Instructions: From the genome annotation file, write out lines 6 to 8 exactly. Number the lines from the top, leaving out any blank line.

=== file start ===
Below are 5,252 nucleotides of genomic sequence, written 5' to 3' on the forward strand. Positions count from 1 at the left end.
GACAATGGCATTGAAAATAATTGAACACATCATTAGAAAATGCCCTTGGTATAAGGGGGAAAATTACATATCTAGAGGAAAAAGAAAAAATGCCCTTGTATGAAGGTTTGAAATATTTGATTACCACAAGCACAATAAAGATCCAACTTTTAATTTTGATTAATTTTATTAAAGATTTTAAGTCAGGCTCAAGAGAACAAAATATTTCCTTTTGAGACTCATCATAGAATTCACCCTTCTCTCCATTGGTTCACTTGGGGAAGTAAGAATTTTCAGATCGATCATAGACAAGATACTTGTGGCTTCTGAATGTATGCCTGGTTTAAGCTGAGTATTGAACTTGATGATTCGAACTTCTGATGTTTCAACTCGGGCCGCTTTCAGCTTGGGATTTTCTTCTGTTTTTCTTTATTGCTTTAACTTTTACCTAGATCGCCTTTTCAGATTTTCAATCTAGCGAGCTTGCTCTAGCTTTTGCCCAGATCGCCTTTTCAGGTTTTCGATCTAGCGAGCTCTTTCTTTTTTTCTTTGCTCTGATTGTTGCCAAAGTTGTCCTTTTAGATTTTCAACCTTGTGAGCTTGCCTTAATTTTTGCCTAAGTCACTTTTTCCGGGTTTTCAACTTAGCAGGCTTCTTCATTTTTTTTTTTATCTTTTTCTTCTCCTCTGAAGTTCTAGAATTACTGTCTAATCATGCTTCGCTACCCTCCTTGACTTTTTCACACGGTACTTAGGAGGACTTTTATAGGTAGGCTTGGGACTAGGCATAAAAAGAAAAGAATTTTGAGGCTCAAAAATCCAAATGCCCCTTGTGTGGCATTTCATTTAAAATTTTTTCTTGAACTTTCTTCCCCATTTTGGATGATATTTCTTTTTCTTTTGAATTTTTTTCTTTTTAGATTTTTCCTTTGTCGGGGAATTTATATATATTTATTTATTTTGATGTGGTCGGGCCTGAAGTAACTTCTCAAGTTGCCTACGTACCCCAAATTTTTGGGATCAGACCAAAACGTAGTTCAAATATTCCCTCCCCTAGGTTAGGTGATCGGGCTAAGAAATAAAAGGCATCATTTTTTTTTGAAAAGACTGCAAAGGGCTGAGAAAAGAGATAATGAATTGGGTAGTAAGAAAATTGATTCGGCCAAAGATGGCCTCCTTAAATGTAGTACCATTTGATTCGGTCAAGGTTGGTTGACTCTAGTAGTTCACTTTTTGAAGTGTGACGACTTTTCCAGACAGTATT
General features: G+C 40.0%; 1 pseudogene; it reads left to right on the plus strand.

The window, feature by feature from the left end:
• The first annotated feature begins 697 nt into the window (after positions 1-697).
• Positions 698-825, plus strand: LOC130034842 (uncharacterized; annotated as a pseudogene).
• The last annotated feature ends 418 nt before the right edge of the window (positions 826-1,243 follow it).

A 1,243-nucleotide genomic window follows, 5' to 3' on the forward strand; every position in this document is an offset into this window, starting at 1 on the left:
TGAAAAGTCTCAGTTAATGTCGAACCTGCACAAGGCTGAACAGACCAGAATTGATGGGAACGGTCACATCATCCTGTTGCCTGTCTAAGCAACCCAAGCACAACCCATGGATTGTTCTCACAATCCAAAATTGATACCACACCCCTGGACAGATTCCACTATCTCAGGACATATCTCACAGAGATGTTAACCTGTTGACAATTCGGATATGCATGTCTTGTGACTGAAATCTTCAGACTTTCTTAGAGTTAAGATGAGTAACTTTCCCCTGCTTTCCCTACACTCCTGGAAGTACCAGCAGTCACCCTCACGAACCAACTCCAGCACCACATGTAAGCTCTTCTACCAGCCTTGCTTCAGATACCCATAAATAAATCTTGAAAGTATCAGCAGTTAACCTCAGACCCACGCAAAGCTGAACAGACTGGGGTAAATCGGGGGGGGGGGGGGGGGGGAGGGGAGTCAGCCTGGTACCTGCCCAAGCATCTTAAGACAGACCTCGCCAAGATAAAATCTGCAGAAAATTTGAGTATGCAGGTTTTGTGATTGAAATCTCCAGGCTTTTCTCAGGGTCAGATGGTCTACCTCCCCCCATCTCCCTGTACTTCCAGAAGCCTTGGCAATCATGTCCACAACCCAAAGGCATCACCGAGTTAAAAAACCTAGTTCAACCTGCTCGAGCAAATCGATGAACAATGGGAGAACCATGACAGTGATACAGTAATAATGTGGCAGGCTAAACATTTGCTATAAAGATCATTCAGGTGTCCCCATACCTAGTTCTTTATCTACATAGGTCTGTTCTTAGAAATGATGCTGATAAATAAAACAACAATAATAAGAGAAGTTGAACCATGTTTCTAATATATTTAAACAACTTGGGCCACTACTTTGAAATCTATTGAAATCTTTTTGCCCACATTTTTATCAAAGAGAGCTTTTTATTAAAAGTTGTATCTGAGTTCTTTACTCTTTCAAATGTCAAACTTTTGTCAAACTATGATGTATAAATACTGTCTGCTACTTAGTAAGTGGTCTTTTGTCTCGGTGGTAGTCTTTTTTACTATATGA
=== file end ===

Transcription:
• Positions 698-825, plus strand: LOC130034842 (uncharacterized; annotated as a pseudogene).
• The last annotated feature ends 418 nt before the right edge of the window (positions 826-1,243 follow it).

A 1,243-nucleotide genomic window follows, 5' to 3' on the forward strand; every position in this document is an offset into this window, starting at 1 on the left: